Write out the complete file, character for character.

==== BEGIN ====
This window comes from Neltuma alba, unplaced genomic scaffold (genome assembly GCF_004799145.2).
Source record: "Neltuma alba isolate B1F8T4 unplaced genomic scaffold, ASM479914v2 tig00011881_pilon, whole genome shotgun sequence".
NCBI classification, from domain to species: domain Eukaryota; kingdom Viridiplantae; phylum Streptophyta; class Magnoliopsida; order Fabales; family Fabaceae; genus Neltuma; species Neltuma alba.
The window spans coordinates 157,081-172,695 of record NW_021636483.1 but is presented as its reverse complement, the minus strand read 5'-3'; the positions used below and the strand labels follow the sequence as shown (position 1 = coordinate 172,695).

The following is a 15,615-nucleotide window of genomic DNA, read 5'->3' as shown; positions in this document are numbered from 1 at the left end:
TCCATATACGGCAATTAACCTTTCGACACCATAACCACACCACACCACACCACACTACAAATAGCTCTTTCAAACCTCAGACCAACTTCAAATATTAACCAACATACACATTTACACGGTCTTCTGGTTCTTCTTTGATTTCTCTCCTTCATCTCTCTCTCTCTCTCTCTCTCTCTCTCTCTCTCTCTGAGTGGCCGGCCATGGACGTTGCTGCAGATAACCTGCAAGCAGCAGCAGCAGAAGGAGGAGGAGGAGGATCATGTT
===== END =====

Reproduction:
This window comes from Neltuma alba, unplaced genomic scaffold (genome assembly GCF_004799145.2).
Source record: "Neltuma alba isolate B1F8T4 unplaced genomic scaffold, ASM479914v2 tig00011881_pilon, whole genome shotgun sequence".
NCBI classification, from domain to species: domain Eukaryota; kingdom Viridiplantae; phylum Streptophyta; class Magnoliopsida; order Fabales; family Fabaceae; genus Neltuma; species Neltuma alba.
The window spans coordinates 157,081-172,695 of record NW_021636483.1 but is presented as its reverse complement, the minus strand read 5'-3'; the positions used below and the strand labels follow the sequence as shown (position 1 = coordinate 172,695).

The following is a 15,615-nucleotide window of genomic DNA, read 5'->3' as shown; positions in this document are numbered from 1 at the left end:
TCCATATACGGCAATTAACCTTTCGACACCATAACCACACCACACCACACCACACTACAAATAGCTCTTTCAAACCTCAGACCAACTTCAAATATTAACCAACATACACATTTACACGGTCTTCTGGTTCTTCTTTGATTTCTCTCCTTCATCTCTCTCTCTCTCTCTCTCTCTCTCTCTCTCTCTCTGAGTGGCCGGCCATGGACGTTGCTGCAGATAACCTGCAAGCAGCAGCAGCAGAAGGAGGAGGAGGAGGATCATGTT